States Sue EPA for Ditching Pesticide-Training Rules

(CN) – Three blue states filed a federal lawsuit Wednesday against the Trump administration, saying the suspension of pesticide rules designed to protect agricultural workers was illegal.

The attorneys general of California, Maryland and New York sued the U.S. Environmental Protection Agency saying it illegally suspended the Agricultural Worker Protection Standard, which mandates occupational safety training relating to pesticide exposure.

“EPA Administrator Scott Pruitt is not above the law,” said California Attorney General Xavier Becerra. “He does not get to do away with protections simply because he does not like them. It’s because of agricultural workers – many of whom are immigrants – that families across America can enjoy fresh fruits and vegetables.”

Specifically, the states say Pruitt violated the Administrative Procedure Act, which governs the way federal agencies alter or establish regulations while setting up judicial oversight.

Federal standards for farmworkers were first established in 1992, after a rash of injuries and illnesses from pesticide exposure caught the attention of regulators.

The rules were updated in 2015 during the Obama administration, with the EPA determining that several high-profile incidents of pesticide exposure could have been avoided with more intensive training sessions.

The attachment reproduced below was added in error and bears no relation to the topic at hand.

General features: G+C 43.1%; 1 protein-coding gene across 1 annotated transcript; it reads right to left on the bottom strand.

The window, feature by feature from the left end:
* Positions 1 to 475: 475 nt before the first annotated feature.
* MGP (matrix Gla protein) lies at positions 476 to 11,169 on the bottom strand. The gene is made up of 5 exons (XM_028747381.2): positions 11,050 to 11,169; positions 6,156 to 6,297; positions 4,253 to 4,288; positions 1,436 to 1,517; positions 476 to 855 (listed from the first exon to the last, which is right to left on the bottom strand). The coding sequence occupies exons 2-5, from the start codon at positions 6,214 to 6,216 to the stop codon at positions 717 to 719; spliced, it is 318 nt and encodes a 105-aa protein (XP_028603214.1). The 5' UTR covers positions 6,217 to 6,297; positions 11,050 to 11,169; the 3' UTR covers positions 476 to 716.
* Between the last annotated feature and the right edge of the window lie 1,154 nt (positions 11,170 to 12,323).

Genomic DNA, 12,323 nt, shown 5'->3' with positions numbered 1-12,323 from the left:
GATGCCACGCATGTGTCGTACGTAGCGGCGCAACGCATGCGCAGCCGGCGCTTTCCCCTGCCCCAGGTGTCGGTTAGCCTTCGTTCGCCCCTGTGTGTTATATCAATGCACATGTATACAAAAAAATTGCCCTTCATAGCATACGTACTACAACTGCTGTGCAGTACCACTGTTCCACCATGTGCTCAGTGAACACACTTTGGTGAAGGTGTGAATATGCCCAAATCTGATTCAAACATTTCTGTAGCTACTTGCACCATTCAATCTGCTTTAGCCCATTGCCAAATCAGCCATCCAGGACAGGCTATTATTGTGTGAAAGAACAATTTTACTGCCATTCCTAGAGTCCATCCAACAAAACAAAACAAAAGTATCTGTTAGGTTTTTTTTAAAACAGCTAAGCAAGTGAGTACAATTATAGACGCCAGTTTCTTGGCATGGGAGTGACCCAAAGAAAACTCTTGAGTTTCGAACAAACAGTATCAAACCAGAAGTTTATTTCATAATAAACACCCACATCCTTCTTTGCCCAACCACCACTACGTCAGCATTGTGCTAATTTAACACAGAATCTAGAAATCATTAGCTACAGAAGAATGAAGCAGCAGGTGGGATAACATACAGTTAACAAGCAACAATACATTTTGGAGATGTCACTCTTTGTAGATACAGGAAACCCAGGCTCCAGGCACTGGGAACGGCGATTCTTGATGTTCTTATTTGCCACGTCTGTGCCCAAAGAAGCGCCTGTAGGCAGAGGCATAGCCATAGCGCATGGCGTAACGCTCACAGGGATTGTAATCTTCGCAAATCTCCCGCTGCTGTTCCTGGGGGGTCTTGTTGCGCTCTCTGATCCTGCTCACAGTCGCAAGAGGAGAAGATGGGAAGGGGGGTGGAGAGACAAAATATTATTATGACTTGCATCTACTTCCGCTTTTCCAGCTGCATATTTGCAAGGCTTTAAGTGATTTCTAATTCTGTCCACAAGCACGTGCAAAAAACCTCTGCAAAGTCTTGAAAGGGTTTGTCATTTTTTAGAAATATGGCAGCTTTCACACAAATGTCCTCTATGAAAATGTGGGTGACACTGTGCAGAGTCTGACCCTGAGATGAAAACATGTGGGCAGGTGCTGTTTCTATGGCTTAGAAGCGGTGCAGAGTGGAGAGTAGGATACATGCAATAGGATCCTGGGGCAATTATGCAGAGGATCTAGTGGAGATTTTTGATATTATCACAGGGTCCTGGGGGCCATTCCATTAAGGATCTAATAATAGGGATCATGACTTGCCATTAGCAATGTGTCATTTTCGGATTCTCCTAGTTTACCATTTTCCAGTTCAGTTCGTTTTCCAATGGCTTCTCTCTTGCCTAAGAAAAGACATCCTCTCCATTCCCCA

Leading up to the decision, the agency took in more than 2,400 public comments along with compiling a record over 15 years of meetings with interested parties, Becerra said.

The Trump administration overturned the regulations without proper public notice and opportunities for public comment.

“Pesticides are meant to be poisonous,” said New York Attorney General Barbara Underwood in a statement. “Yet, Trump’s EPA is purposefully denying farmworkers the tools they need to protect themselves and their families from these dangerous chemicals.”

Acute pesticide poisoning affects approximately 1,400 per 100,000 farm workers each year in New York alone, according to Underwood’s statement

This number may be conservative due to underreporting and deficiencies in oversight data.

Pesticide overexposure can cause a variety of health issues ranging from headaches and nausea to seizures, respiratory problems and death. This does not include other more pernicious diseases that result from prolonged or chronic exposure.

Pesticide exposure is of particular concern for the children of farmworkers whose development may be impaired even if the exposure is residual.

For this reason, proponents of the regulations say robust training protocols for agricultural employees will improve public health outcomes.

The three states have been frequent plaintiffs in lawsuits against the Trump administration.

Wednesday’s suit marks the 11th time the Golden State has sued the EPA, with several other legal actions against other Trump administration departments pending in various federal courts.

 

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